The Torah discusses an illness called Tzaraas. The Torah does not usually discuss diseases and maladies; but this is no ordinary illness which require isolation and quarantine. Consider that the man whose entire body was stricken was not quarantined at all. Chazal understand it to be a spiritual shortcoming that was biologically manifest. The diagnosis:

וְרָאָה הַכֹּהֵן וְהִנֵּה כִסְּתָה הַצָּרַעַת אֶת כָּל בְּשָׂרוֹ וְטִהַר אֶת הַנָּגַע כֻּלּוֹ הָפַךְ לָבָן טָהוֹר הוּא – The kohen should check the white mark. If it has cleared from his skin, it is purified. If it has spread and infected his entire body white, he too is purified. (13:13)

If the lesion or mark did not clear within a week, the man was sent away from the city for a week, after which he is reinspected.

The isolation is a central part of the rehabilitation and healing process, but why?

Chazal understand that the illness was strongly correlated to gossip, which the Torah is highly sensitive to. Gossip is a highly destructive force, tearing apart the fabric of society by planting harmful ideas, ruining perceptions and relationships. A mark on the arm or let can be disguised by wearing longer clothing. This is why a metzora must leave their community – the gossip has blended into a society he is actually destabilising. Such a person is not welcome – they are a fake, and not how they appear – and since he can blend, people are not on their guard. The isolation is not just for him, but for society.

The Rema notes that this could well be why the metzora whose entire body is stricken is not sent away; their physical condition matches their spiritual condition. When people see this metzora, they know to steer well clear just by looking.

Solitary exile may seem a little extreme, but R’ Yisrael Salanter explains that the punishment fits the crime; the gossip – if telling the truth – is exacting over the finer details of other peoples lives. Such an expert is forced to introspect and confront his own character flaws, by being on his own for a week.

Tzaraas also affects clothing, and the Torah details the laws. The Torah specifies how the clothing is fit for regular use:

וְרָאָה הַכֹּהֵן … וְהִנֵּה לֹא הָפַךְ הַנֶּגַע אֶת עינו – The kohen should check… if the eye of the mark had not normalised… (13:55).

The central part in the personal recovery of tzaraas is הָפַךְ אֶת עינו – for the eye to revert. Figuratively speaking, the character flaw that causes tzaraas is the intrusive eye. By the end of his isolation, his eyes should be fixed firmly inward.

When the State of Israel declared independence, the newly born state was overwhelmingly attacked, and Jews were fighting and dying daily. A student remarked to the Brisker Rov how, “It’s the secular people’s fault! If they kept Shabbos surely no one would die!”

The Brisker Rov dismissed such foolishness, “The prophet Yonah fled from God, rather than cause any negative outcome for the Jews. He preferred to write himself off rather than betray his brothers. When God sent a storm after him, he blamed himself and preferred to be thrown off a boat – בשלי הסער הגדול הזה! Even if the entire nation were idol worshippers like then, we don’t look to others for accountability, we say בשלי הסער הגדול הזה – this great storm is all my fault.

We do not judge our fellow’s actions, we only say, “How can I make it better?””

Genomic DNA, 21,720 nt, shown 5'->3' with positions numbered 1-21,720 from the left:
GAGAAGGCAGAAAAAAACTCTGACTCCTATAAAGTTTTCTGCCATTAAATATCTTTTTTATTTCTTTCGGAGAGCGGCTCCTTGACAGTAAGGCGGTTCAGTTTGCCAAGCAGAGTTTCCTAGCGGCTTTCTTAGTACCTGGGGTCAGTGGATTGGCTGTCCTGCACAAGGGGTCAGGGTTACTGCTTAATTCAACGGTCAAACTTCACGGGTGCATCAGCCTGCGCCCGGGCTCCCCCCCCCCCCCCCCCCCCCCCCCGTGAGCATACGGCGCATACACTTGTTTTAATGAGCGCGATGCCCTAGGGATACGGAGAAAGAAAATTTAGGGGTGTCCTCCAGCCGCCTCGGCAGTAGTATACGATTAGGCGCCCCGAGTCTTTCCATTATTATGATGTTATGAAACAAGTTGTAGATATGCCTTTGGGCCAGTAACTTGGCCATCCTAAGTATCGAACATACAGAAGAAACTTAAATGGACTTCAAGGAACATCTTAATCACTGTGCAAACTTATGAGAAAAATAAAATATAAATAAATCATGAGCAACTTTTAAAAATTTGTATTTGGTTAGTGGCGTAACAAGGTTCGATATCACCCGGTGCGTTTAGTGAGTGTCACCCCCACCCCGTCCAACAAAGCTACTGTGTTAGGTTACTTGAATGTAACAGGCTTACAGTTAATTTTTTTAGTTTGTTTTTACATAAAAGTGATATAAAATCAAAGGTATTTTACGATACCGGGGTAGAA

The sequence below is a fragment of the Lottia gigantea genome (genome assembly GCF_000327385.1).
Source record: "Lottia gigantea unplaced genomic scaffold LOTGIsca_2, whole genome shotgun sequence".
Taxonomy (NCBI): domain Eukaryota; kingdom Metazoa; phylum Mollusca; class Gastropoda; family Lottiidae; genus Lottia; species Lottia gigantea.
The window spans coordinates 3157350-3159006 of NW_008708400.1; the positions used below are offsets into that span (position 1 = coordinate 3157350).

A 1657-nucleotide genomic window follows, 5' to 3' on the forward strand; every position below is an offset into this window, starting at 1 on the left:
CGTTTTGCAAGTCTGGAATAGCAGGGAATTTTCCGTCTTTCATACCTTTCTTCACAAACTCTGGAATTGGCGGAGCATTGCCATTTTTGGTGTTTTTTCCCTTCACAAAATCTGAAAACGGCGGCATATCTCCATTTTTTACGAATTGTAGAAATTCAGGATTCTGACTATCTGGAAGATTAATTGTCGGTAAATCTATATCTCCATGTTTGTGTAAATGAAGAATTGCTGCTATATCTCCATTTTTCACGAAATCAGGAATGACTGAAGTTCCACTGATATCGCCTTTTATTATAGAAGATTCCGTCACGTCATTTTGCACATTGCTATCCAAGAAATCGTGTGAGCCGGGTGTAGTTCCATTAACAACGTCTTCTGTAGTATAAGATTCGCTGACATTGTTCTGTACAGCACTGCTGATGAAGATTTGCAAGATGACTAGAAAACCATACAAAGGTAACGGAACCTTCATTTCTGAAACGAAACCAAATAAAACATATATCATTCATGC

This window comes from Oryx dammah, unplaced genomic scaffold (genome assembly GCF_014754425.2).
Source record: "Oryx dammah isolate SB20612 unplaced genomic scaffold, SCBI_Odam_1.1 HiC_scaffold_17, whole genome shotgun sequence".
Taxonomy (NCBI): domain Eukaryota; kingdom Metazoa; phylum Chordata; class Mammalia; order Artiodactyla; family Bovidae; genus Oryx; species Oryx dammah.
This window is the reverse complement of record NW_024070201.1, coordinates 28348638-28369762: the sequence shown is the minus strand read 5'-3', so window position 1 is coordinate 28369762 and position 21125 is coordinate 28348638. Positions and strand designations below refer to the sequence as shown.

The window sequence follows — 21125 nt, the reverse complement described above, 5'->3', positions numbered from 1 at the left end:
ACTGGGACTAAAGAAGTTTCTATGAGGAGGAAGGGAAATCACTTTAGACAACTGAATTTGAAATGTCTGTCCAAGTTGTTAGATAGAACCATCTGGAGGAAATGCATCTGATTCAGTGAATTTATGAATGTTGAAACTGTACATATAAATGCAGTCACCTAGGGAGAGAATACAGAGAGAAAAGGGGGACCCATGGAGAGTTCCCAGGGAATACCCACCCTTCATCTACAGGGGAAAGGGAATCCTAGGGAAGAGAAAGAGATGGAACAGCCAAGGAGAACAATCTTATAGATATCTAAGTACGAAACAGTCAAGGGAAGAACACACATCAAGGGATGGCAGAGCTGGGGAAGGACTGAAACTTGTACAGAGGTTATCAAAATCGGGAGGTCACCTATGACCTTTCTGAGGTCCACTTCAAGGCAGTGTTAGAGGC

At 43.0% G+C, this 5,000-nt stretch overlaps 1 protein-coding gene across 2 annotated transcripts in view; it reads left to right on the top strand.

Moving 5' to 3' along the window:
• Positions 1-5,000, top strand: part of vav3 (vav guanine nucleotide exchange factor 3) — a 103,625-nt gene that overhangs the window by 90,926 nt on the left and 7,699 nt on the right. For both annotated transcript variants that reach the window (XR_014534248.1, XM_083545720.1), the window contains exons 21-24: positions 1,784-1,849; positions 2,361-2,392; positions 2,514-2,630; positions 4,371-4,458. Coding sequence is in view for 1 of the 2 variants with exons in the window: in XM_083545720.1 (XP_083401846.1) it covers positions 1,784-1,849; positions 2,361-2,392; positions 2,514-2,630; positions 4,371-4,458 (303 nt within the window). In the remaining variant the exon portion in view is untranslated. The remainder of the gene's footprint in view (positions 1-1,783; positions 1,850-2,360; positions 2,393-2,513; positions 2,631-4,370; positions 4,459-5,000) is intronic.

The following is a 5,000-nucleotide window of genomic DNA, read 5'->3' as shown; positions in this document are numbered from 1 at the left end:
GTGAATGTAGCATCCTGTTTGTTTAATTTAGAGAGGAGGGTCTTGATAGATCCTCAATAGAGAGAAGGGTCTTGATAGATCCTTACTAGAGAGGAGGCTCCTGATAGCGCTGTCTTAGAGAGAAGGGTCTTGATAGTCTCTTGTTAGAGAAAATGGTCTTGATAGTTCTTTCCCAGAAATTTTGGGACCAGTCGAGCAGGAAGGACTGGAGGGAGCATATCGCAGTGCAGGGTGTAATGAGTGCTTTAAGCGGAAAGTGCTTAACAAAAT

The Korban Pesach is meant to commemorate the miracle of the Jewish households being “passed over” in Egypt.

But why were they ever at risk? The plagues were punishments for enslaving the Jews. If the first nine plagues were targeted at Egyptians, why should the tenth have been any different, requiring being “passed over”?
Why is the salvation of the Jewish firstborn different that it required spreading blood on their doors, and later generations then had to commemorate this act by eating the Korban Pesach?

R’ Yitzchak Blaser explains that the Gemara in Yuma 86a teaches that even though repentance alone does not usually atone for a violation of a negative commandment; nevertheless, on Yom Kippur the flood of mercy is so great that if a person repents, he can have attain forgiveness – even if they might not deserve it!

The Midrash says: Woe to the wicked, who convert Divine mercy to strict justice – מדת הדין into מדת הרחמים.

R’ Yitzchak Blaser explains that what the Midrash is the reverse application of the Gemara – if a person had a chance to erase sins they couldn’t get rid of an entire year, and turned their back on such an opportunity, the disdain shown for the mercy offered rebounds, and it becomes strict justice.

Although the Jews had served the Egyptian idols, it hadn’t been out of choice. But with the slavery effectively over, they had the chance to throw off any trace of idol worship and show their commitment and dedication to Him by taking a lamb, an Egyptian deity, and publicly display that they did not accept

If they turned their backs on this ideal opportunity they would have incurred Hashem’s wrath and מדת הדין.

The other plagues were specific punishments that the Jews were not deserving of, but the 10th plague was not “just” a punishment for the Egyptians, unlike the previous plagues, it had a secondary function. The first nine plagues were punishments that they revealed Hashem’s hand in nature; the Jews had done nothing to be punished in this way – they were victims. But here they had an opportunity to throw off the yoke of idol worship, and had they not taken their chance, they would have incurred a מדת הדין – putting themselves in danger.

The Korban Pesach we take is a remembrance of the kindness we were shown, that led to us being saved. The Targum actually translates ופסחתי (Shemos 14:13) as a word meaning “compassion”.